By Rebecca Morelle
Science reporter, BBC News
Works by mathematician Archimedes and the politician Hyperides had already been found buried within the book, known as the Archimedes Palimpsest.
But now advanced imaging technology has revealed a third text - a commentary on the philosopher Aristotle.
Project director William Noel called it a "sensational find".
The prayer book was written in the 13th Century by a scribe called John Myronas.
But instead of using fresh parchment for his work, he employed pages from five existing books.
Dr Noel, curator of manuscripts at the US-based Walters Art Museum and a co-author of a forthcoming book on the Archimedes Palimpsest, said: "It's a rather brutal process, but it means you can reuse parchment if you are short of it.
"You take books off shelves, you scrub off the text, you cut them up and you make a new book."
In 1906 it came to light that one of the books recycled to form the medieval manuscript contained a unique work by Archimedes.
And in 2002, modern imaging technology not only provided a clearer view of this famous mathematician's words, but it also revealed another text - the only known manuscript of Hyperides, an Athenian politician from the 4th Century BC.
"At this point you start thinking striking one palimpsest is gold, and striking two is utterly astonishing. But then something even more extraordinary happened," Dr Noel told the BBC News website.
One of the recycled books was proving extremely difficult to read, explained Roger Easton, a professor of imaging science at Rochester Institute of Technology, US.
"We were using a technique called multispectral imaging," he said.
This digital imaging technique uses photographs taken at different wavelengths to enhance particular characteristics of the imaged area.
Subtle adjustments of this method, explained Professor Easton, suddenly enabled these hidden words to be revealed.
"Even though I couldn't read Ancient Greek, just the fact that I could see the words gave me shivers," he said.
Foundations of logic
An international team of experts began to scrutinize the ancient words, explained Reviel Netz, professor of ancient science at Stanford University, US and another co-author of the palimpsest book.
A series of clues, such as spotting a key name in the margin, led the team to its conclusion.
"The philosophical passage in the Archimedes Palimpsest is now definitely identified as a relatively early commentary to Aristotle's Categories," said Professor Netz.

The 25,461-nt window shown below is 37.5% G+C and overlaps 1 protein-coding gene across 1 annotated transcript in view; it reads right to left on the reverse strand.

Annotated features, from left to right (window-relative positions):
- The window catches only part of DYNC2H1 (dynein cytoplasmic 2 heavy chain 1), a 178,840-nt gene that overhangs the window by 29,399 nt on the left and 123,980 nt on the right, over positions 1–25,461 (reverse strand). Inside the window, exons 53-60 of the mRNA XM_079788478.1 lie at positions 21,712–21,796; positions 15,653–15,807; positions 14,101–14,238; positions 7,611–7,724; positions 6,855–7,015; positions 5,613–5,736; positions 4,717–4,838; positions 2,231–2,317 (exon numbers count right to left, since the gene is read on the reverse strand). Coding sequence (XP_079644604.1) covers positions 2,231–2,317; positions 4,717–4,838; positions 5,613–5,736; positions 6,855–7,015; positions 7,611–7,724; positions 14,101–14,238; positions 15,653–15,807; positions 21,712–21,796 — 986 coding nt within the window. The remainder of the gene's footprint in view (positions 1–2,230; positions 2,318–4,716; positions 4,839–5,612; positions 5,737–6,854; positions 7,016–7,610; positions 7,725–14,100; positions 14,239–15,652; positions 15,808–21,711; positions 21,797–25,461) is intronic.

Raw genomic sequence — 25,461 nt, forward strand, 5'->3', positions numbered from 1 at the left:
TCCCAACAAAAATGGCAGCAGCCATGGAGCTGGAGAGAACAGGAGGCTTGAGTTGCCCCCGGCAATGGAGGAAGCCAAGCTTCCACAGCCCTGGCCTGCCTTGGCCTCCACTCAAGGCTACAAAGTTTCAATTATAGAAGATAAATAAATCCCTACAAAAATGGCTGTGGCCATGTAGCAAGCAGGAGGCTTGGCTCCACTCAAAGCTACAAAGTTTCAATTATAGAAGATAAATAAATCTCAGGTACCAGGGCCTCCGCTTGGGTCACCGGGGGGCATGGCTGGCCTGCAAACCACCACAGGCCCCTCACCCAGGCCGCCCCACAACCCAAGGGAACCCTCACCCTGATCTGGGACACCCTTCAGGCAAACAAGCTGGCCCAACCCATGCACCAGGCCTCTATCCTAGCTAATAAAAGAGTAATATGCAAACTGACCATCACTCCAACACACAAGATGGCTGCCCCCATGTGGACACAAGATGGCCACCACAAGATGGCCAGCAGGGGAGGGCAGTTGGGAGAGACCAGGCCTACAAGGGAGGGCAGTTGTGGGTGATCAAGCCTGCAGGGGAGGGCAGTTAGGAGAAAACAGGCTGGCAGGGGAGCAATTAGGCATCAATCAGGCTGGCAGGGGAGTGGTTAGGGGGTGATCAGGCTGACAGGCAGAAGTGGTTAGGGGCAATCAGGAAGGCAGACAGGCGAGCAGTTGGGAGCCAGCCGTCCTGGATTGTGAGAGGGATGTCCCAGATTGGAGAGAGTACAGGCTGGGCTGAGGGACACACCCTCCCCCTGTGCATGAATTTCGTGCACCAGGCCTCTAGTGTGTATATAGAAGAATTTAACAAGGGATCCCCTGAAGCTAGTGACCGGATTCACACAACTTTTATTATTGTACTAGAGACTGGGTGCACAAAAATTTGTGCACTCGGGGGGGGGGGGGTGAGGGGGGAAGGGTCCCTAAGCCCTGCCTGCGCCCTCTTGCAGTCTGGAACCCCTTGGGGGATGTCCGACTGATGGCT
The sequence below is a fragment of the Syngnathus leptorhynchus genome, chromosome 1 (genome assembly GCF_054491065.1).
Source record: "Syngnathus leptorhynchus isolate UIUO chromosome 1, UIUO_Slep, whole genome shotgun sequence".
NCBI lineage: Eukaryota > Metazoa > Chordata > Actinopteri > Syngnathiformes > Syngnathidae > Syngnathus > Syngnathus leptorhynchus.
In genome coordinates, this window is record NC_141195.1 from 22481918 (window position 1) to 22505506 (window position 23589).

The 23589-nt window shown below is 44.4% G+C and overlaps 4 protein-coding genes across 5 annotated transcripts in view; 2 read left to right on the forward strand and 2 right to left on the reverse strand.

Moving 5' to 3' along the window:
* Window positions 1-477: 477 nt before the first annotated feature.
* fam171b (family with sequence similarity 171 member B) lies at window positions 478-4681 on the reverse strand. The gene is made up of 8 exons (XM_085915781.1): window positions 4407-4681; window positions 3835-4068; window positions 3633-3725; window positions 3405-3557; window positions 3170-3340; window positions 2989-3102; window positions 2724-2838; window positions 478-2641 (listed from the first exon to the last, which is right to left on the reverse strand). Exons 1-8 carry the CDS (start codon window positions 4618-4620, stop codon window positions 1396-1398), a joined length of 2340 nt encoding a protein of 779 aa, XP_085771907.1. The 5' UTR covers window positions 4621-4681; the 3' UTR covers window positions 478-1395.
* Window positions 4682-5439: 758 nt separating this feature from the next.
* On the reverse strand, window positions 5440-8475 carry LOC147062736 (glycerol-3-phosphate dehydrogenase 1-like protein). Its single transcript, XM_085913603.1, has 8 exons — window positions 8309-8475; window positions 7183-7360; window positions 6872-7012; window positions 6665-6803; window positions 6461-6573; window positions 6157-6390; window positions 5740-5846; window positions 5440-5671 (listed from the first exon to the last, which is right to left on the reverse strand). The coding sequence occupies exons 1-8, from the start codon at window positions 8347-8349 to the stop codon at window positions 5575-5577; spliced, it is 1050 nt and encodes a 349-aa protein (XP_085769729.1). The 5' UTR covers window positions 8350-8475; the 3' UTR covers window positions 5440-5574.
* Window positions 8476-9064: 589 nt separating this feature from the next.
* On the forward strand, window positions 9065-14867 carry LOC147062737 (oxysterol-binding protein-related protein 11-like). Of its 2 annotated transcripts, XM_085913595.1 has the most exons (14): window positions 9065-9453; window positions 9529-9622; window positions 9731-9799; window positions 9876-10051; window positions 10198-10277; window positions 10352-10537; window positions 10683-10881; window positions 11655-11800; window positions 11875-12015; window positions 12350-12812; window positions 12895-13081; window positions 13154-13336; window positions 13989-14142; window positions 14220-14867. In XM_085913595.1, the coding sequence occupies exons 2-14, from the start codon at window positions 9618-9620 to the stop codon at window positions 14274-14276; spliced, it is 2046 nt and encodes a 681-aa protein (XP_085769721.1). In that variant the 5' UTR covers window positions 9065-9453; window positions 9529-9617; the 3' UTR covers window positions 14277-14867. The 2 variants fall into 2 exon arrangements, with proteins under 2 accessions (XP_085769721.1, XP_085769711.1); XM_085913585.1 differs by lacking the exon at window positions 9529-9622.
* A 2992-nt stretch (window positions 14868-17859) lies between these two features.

He said that Aristotle's Categories had served as the foundation for the study of logic throughout western history.
Further study has revealed the most likely author of this unique commentary is Alexander of Aphrodisias, Professor Robert Sharples from the University College London told BBC News.
If this is the case, he said, "it gives us part of a commentary previously supposed lost by the most important of those ancient commentators on Aristotle".
A provisional translation of the commentary is currently being undertaken.
It reveals a debate on some aspects of Aristotle's theory of classification, such as: if the term "footed" is used for animals, can it be used to classify anything else, such as a bed?
The passage reads:
For as "foot" is ambiguous when applied to an animal and to a bed, so are "with feet" and "without feet". So by "in species" here [Aristotle] is saying "in formula".
For if it ever happens that the same name indicates the differentiae of genera that are different and not subordinate one to the other, they are at any rate not the same in formula.
Dr Noel said: "There is no more important philosopher in the world than Aristotle. To have early views in the 2nd and 3rd Century AD of Aristotle's Categories is just fantastic."
"We have one book that contains three texts from the ancient world that are absolutely central to our understanding of mathematics, politics and now philosophy," he said.
"I am at a loss for words at what this book has turned out to be. To make these discoveries in the 21st Century is frankly nutty - it is just so exciting."There will be a live webcast of Dr Noel and Professor Easton presentation of this latest discovery at the Annual General Meeting of the American Philosophical Society on 1415 BST (0915 EDT) on Thursday 26 April.